Different technologies that support communication, and that can prove useful in an international web course, are video meetings, text and communication through voice channels. With video sharing, participants are able to communicate directly one on one, or in a bigger group, and at the same time see who they are talking to. This supports awareness as everyone is able to see who they are talking to, and how they react to different information. Text-based communication is a useful communication technology to support both synchronous and asynchronous communication.

With asynchronous communication, members are allowed to enter questions, answers or comments at any time, and a response might be available later. Asynchronous communication via text makes it possible for everyone to go back in the log and re-read discussions for answers which might have been posted earlier in a web course. Synchronous communication is communication between two or more participants who are present at the same time. This gives a higher sense of awareness of who one is speaking to.

The third communication technology, voice, makes it possible to speak to each other over the internet. This technology should be considered when designing a web course, as the spoken word often is more precise and easier to understand than the written. When using an environment in a web course, a combination of these technologies should be prioritized, as the combination creates a stronger form of communication than a single one.

Information Sharing

Information sharing describes the exchange of data between various organizations, people and technologies. There are two main types of information sharing tool. News feeds (most commonly using RSS or really simple syndication) facilitate the automatic notification of new content to your site. Social media tags make it easy for people to share your website information with friends and family on social media sites.


For those parts of your online presence that are regularly updated, such as your media centre, events page or blog, tools exist to allow people to sign up for automatic notifications of new content posted to these sections.

The more traditional method of doing this is to ask people to enter their email address and contact details into an online form to receive news alerts. These details can be added to your database for mass mailings of new items. Remember, whenever you deal with personal information, to consider your privacy obligations.



Social media tags enable visitors to your site to easily let other people know about your site and its content via their social media platform of choice.

Word-of-mouth is a powerful promotional tool, particularly when it comes from friends and family. By including buttons on your site that make it easy for people to post information about your site content to their social media networks, you are inviting people to promote your organisation by word of mouth. These buttons remove several of the steps involved in a site’s visitor manually copying your site’s link, opening their social media profile page and then posting it to their profile. By removing these manual steps and reminding people that they can share your information, you increase the chances of them doing it.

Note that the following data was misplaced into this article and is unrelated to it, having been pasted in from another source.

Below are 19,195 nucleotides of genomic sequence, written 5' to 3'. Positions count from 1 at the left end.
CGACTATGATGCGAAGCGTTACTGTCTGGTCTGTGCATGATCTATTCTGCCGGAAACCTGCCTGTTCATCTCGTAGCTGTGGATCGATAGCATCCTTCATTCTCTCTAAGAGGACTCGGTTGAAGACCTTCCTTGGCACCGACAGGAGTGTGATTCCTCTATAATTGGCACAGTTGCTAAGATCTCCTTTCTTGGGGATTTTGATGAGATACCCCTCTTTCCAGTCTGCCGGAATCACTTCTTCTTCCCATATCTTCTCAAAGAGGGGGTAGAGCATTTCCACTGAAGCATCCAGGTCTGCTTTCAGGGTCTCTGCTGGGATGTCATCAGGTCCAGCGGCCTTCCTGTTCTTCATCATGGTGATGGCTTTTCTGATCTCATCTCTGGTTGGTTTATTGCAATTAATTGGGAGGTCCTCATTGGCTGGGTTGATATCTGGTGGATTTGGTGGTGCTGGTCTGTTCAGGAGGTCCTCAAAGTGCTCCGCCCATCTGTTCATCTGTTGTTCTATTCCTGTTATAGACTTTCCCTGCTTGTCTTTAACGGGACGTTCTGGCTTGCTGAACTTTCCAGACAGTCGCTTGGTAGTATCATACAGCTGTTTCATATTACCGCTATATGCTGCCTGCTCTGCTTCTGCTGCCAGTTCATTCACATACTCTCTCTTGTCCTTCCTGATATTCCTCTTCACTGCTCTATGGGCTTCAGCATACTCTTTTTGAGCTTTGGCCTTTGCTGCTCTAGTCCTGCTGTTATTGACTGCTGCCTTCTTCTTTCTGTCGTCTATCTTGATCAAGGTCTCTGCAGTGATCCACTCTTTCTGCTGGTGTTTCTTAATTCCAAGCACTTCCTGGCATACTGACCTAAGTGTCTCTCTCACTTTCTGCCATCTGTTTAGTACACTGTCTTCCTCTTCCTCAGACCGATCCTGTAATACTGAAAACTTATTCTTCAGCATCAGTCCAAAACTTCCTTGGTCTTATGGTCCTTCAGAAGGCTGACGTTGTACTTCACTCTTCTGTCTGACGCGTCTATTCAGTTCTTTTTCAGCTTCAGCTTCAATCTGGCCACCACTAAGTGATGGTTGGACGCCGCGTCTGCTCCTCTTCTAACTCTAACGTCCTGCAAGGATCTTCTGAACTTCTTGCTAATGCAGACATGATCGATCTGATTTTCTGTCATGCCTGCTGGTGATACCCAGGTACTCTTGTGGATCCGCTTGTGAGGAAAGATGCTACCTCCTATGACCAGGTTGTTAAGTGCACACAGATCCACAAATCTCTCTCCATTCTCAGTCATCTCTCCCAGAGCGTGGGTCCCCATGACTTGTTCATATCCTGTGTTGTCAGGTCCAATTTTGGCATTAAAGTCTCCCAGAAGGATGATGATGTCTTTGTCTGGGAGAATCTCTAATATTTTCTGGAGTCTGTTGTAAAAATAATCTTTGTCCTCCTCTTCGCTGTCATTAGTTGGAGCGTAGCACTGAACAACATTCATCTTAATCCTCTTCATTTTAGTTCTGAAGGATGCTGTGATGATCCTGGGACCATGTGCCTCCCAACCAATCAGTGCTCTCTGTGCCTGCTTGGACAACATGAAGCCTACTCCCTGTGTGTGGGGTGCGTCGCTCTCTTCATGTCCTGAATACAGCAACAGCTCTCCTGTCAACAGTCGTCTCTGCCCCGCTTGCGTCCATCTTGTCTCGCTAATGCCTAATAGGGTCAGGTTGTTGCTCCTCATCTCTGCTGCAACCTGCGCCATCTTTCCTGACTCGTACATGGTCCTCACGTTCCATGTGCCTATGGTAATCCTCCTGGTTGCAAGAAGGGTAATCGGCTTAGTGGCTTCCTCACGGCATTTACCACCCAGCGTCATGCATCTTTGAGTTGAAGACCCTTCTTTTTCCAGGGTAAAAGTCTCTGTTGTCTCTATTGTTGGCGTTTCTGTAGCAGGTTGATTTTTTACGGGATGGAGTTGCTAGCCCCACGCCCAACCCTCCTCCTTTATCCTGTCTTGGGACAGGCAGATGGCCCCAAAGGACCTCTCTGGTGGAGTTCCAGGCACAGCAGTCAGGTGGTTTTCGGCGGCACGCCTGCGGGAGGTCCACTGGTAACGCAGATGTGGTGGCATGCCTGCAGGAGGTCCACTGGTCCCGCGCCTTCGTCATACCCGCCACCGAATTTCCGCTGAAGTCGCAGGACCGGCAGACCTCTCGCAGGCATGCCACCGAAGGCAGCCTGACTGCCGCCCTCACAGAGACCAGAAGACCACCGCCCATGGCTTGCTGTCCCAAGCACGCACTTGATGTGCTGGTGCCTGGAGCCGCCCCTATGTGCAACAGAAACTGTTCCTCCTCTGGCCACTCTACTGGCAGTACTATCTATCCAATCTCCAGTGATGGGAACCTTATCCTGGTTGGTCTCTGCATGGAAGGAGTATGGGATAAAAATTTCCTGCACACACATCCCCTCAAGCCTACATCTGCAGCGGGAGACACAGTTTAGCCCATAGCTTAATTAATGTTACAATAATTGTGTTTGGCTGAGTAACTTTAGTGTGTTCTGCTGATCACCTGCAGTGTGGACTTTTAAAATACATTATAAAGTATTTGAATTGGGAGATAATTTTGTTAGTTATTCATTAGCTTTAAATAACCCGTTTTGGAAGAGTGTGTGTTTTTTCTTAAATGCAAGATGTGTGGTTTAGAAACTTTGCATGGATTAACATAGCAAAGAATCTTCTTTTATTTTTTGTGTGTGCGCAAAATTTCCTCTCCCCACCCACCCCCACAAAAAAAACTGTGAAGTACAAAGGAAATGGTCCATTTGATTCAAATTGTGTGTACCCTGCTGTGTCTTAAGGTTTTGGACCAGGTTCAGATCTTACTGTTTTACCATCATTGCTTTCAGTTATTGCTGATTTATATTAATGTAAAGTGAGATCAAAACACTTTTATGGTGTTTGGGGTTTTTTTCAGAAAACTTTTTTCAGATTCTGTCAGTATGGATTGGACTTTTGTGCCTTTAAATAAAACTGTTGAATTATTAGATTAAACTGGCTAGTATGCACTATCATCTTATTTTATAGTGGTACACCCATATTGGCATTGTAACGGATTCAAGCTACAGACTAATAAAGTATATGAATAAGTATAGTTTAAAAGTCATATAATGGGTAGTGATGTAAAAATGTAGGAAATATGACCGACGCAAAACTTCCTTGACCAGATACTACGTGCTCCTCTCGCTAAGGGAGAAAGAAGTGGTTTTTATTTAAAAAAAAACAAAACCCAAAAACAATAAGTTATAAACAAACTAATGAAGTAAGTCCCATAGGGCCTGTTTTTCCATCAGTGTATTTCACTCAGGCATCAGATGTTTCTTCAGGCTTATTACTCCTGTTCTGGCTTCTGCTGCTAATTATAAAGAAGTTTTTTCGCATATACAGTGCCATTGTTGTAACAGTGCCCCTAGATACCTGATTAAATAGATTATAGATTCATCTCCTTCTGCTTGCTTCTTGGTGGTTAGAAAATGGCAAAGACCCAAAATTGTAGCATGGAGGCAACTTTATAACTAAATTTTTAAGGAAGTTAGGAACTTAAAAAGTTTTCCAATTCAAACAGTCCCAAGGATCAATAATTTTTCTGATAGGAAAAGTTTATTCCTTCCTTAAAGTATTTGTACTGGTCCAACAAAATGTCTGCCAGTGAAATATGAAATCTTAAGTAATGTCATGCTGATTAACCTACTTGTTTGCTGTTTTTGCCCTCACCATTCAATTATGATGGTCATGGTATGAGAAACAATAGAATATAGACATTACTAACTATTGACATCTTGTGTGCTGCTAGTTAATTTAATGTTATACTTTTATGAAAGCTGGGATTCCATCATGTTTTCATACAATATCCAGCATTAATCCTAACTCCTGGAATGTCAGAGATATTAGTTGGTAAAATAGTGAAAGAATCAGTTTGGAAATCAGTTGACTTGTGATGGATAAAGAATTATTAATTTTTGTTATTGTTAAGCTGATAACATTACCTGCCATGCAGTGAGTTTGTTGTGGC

It is important that the tools and technologies chosen for the web-course contribute to an increase of coordination. Coordination is, in short terms, the management of all the various tasks that are somehow dependent on each other. A high level of coordination supports group activities and collaborative work through facilitating:

  • the identification of the goals one wants to achieve and the tasks that are associated with those goals.
  • the splitting of complex tasks and goals into smaller, simpler ones.
  • the distribution of workload to different entities, sub-groups or individuals that may be spread in different locations and have varying backgrounds and competencies.
  • the allocation of resources.
  • the spreading of tasks in the time and order that they need to be solved, and keeping track of deadlines.
  • keeping track of the status of the work.

All of these aspects can certainly be valuable aids to students from different backgrounds and cultures when they are attempting to navigate their path through the web course and gain a clearer and more unified perception of what the course is trying to teach them, what efforts are required from them and how they should relate to their teachers and fellow students.

There are many project management tools that can be particularly helpful with coordination, for example with task- and resource-assignment and keeping track of statuses and deadlines. Tools that promote clear and concise communication are also helpful, and so are tools that organize the sharing of information in an easy fashion.


Gutwin, C., Greenberg, S., Roseman, M.  (n.d). Workspace Awareness in Real-Time Distributed Groupware: Framework, Widgets, and Evaluation. University of Calgary. Retrieved from
Harrison M.T, Barthel B. (2009) Wielding new media in Web 2.0: exploring the history of engagement with the collaborative construction of media products. SAGE Publications.
Hoffman, D.M. (n.d.) Formal vs Informal Communication - How They Differ. Hoffman-Rondeau Communications
Malone, T.W., Crowston, K. (1990). What is Coordination Theory and How Can It Help Design Cooperative Work Systems. Proceedings of the Conference on Computer Supported Cooperative Work. Retrieved from
Papadopoulos, C. (n.d). Improving Awareness in Mobile CSCW. The University of Manchester. Retrieved from
Scheinkman, J.A. (n.d). Social Interactions. Princeton University and NBER